At the elevation of the Body of the Lord, the thurifer, still kneeling, bows from the waist and then incenses the Blessed Sacrament with three double swings using his right hand at the height of his face. He bows profoundly once again at the waist. The same procedure is repeated after the consecration of the Precious Blood. At the doxology which concludes the Eucharistic prayer, the thurifer leads the torchbearers back to the sacristy (Elliott, Ceremonies of the Modern Roman Rite, 405). The thurifer carries the censer by its ring in his right hand without swinging it back and forth. The censer is put away and the torches are extinguished.

Alternatively, an additional deacon might incense the Blessed Sacrament at the two elevations. This deacon would lead the torchbearers to their places and incense the Blessed Sacrament from their midst, or he might go to his place alone if torches are not used. If torches are not used at the elevations, this deacon could kneel directly in front of the altar to incense the Blessed Sacrament in the manner described above. Or, he could kneel facing the end of the altar to the right of the priest and incense the Blessed Sacrament from there, which is the customary position in the extraordinary form of the Requiem Mass (Fortescue, O’Connell, and Reid, 159). This position has the advantage of being closer to the sacristy where the censer will be loaded, and brought to the deacon. It may be more graceful as well for a deacon to leave the right side of the priest to kneel at the right side of the altar than to leave the altar to position himself in the middle of the sanctuary facing the altar (Mutel and Freeman, 130). When a thurifer incenses the Blessed Sacrament without torchbearers accompanying him, he can also incense both species from a kneeling position as he faces the end of the altar to the right of the priest as described above for the deacon.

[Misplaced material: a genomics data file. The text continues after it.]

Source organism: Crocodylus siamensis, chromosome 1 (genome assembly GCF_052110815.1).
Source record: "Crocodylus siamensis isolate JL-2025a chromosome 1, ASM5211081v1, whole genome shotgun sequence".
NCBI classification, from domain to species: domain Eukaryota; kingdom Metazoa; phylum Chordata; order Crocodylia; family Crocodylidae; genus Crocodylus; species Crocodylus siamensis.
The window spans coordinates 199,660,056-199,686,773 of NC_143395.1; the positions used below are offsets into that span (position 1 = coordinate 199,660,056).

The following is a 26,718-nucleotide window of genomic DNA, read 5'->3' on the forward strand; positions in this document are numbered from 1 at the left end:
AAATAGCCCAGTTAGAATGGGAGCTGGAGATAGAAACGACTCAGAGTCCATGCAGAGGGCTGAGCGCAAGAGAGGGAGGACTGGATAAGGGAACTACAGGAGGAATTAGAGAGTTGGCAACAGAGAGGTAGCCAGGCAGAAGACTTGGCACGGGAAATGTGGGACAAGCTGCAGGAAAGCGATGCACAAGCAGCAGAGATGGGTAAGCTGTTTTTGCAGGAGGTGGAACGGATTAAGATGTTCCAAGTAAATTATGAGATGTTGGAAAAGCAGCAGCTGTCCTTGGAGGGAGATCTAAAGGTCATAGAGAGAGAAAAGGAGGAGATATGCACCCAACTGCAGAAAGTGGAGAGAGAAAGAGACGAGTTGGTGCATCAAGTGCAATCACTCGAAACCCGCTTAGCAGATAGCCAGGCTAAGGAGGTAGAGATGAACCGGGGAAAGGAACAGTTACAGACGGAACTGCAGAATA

According to tradition, the censer is not carried out in procession at the end of Mass (Elliott, 152; Mutel and Freeman, 181).

Monsignor Marc B. Caron

Monsignor Marc B. Caron, S.T.D., is the vicar general and the moderator of the curia for the Diocese of Portland, ME. He has served as a pastor, as the director of the diocesan Office for Worship, and as a chancellor of the diocese. Most recently, he was a member of the faculty of St. John’s Seminary, Brighton, MA, where he was also director of liturgy. In 2021, he received the doctoral degree from the University of St. Mary of the Lake/Mundelein Seminary, writing on the sacramental nature of the diaconate. He is the author of a number of articles which have appeared in The Jurist, Worship, Catechumenate, and Homiletic and Pastoral Review.